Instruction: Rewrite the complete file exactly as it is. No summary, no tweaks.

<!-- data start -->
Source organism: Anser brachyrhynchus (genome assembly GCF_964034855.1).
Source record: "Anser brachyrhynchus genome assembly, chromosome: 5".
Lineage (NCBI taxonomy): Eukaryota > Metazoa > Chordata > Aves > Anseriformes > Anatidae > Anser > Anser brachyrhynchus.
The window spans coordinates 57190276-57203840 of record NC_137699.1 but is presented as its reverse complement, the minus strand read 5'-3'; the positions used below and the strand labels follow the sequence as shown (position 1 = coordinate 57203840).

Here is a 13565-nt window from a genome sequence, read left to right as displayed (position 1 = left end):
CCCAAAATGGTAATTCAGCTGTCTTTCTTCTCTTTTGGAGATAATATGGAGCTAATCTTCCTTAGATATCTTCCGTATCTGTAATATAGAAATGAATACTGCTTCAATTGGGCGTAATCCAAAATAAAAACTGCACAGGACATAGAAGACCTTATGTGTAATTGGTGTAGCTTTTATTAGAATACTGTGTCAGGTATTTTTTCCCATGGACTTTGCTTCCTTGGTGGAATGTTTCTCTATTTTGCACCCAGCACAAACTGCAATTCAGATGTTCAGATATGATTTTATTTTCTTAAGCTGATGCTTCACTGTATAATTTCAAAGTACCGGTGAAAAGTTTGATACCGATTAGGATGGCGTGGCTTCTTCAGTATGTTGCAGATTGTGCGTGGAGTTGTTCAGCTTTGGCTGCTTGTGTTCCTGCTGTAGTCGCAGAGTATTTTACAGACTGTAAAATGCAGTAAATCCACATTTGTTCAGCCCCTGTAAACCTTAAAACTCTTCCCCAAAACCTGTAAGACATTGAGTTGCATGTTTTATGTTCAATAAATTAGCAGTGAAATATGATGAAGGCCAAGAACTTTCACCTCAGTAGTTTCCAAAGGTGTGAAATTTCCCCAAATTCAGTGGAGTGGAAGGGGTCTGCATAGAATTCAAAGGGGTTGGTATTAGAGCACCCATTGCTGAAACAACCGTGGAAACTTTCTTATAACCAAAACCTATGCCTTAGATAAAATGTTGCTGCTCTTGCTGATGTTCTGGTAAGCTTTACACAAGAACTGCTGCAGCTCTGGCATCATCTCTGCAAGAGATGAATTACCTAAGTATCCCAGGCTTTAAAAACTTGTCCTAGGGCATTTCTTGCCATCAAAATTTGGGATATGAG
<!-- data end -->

Source organism: Anser brachyrhynchus (genome assembly GCF_964034855.1).
Source record: "Anser brachyrhynchus genome assembly, chromosome: 5".
Lineage (NCBI taxonomy): Eukaryota > Metazoa > Chordata > Aves > Anseriformes > Anatidae > Anser > Anser brachyrhynchus.
The window spans coordinates 57190276-57203840 of record NC_137699.1 but is presented as its reverse complement, the minus strand read 5'-3'; the positions used below and the strand labels follow the sequence as shown (position 1 = coordinate 57203840).

Here is a 13565-nt window from a genome sequence, read left to right as displayed (position 1 = left end):
CCCAAAATGGTAATTCAGCTGTCTTTCTTCTCTTTTGGAGATAATATGGAGCTAATCTTCCTTAGATATCTTCCGTATCTGTAATATAGAAATGAATACTGCTTCAATTGGGCGTAATCCAAAATAAAAACTGCACAGGACATAGAAGACCTTATGTGTAATTGGTGTAGCTTTTATTAGAATACTGTGTCAGGTATTTTTTCCCATGGACTTTGCTTCCTTGGTGGAATGTTTCTCTATTTTGCACCCAGCACAAACTGCAATTCAGATGTTCAGATATGATTTTATTTTCTTAAGCTGATGCTTCACTGTATAATTTCAAAGTACCGGTGAAAAGTTTGATACCGATTAGGATGGCGTGGCTTCTTCAGTATGTTGCAGATTGTGCGTGGAGTTGTTCAGCTTTGGCTGCTTGTGTTCCTGCTGTAGTCGCAGAGTATTTTACAGACTGTAAAATGCAGTAAATCCACATTTGTTCAGCCCCTGTAAACCTTAAAACTCTTCCCCAAAACCTGTAAGACATTGAGTTGCATGTTTTATGTTCAATAAATTAGCAGTGAAATATGATGAAGGCCAAGAACTTTCACCTCAGTAGTTTCCAAAGGTGTGAAATTTCCCCAAATTCAGTGGAGTGGAAGGGGTCTGCATAGAATTCAAAGGGGTTGGTATTAGAGCACCCATTGCTGAAACAACCGTGGAAACTTTCTTATAACCAAAACCTATGCCTTAGATAAAATGTTGCTGCTCTTGCTGATGTTCTGGTAAGCTTTACACAAGAACTGCTGCAGCTCTGGCATCATCTCTGCAAGAGATGAATTACCTAAGTATCCCAGGCTTTAAAAACTTGTCCTAGGGCATTTCTTGCCATCAAAATTTGGGATATGAG